The domestic reaction to this vote both in Austria and in Romania demonstrate the enormous conflict potential related to Schengen membership in today’s EU. However, as the following section will show, accession is only a secondary concern when compared to the even more problematic continued erosion of Schengen achievements by a group of countries, which once more includes Austria, but also Germany.

Open borders only on paper? The tense state of Schengen

Although the blockade of the Schengen enlargement is unfortunate both for the states concerned as well as for the uniform application of the free movement of persons of the EU, it is currently only the second biggest issue facing the Schengen area. Instead, the systematic undermining of the Schengen rules by individual members since the so-called migration crisis in 2015 has emerged as the central risk to this core aspect of European integration. Here six states – Austria, Germany, Denmark, Sweden, Norway, and France – have more or less permanently maintained border controls with some or all of their neighbours for now more than seven years.

The concerned states mainly justify this by citing the risk of irregular migration and the insufficient protection of the Schengen external borders. While the states formally adhere to the six-month time limit for the reintroduction of border controls, they undermine it by simply reintroducing border controls again every six months. Furthermore, it has been reported that de facto border controls are being carried out at some internal borders even without a formal reintroduction of border controls.

The Commission remained inactive as guardian of the treaties

Although the European Commission, in its stylised role as “guardian of the EU Treaties”, could have reprimanded these events and ultimately have them reviewed by the European Court of Justice, it has not done so. There are probably political reasons for this, as such an action would offend central member states in a politically sensitive policy area that has gained high public salience in the context of the so-called migration crisis. In addition, given the sensitivity of the border and migration issue, there is a great risk that the states concerned would not fully comply with a possible court ruling, which would further increase the fragility of the Schengen area.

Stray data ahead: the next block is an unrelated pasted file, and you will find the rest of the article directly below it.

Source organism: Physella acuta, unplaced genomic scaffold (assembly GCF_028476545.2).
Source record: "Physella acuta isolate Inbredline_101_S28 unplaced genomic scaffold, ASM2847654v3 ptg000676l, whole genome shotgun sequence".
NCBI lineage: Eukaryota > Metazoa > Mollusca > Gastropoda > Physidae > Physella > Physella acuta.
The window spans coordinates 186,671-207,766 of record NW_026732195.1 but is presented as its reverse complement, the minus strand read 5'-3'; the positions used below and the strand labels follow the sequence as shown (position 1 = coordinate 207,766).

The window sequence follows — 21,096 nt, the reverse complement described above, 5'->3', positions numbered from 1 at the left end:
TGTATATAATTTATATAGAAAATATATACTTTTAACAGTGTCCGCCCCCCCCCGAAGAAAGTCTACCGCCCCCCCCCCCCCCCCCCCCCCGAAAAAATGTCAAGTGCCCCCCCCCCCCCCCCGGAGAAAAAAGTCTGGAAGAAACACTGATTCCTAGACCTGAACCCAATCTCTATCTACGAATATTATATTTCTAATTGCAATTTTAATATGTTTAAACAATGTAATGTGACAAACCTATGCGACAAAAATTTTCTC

Although the member states negatively affected by border controls complain about this undermining of the Schengen area in public, they are also reluctant to have the maintenance of border controls reviewed by the courts. In some cases, like Austria, this may be due to the fact that the states negatively affected by border controls make use of border controls themselves. And even countries that do not make use of border controls at present may want to do so in the future. This is since they might worry that other states could then have those border controls reviewed and presumably brought down in court as a kind of “retaliatory measure”.

An ECJ ruling is ignored

Thus, it was left to individual citizens who were personally affected by the border controls to start a review of the long-standing practice of the above-mentioned member states. In a preliminary ruling in April 2022, the European Court of Justice subsequently declared the existing practice unlawful, at least for Austria. The court ruled that the maximum time limit of six months must be interpreted narrowly and therefore border controls could not be ordered on the same grounds time and again. After six months, member states would only be able to reintroduce border controls unilaterally if there was a different threat to public security.

However, despite this ruling, the affected states have not yet abolished their border controls. Instead they but they keep re-introducing them every six months as before. At first, they simply ignored the ruling, which formally only affected Austria in any case. Later, they changed their strategy and tried to make the extensions at least superficially compliant with the ruling by using slightly different justifications.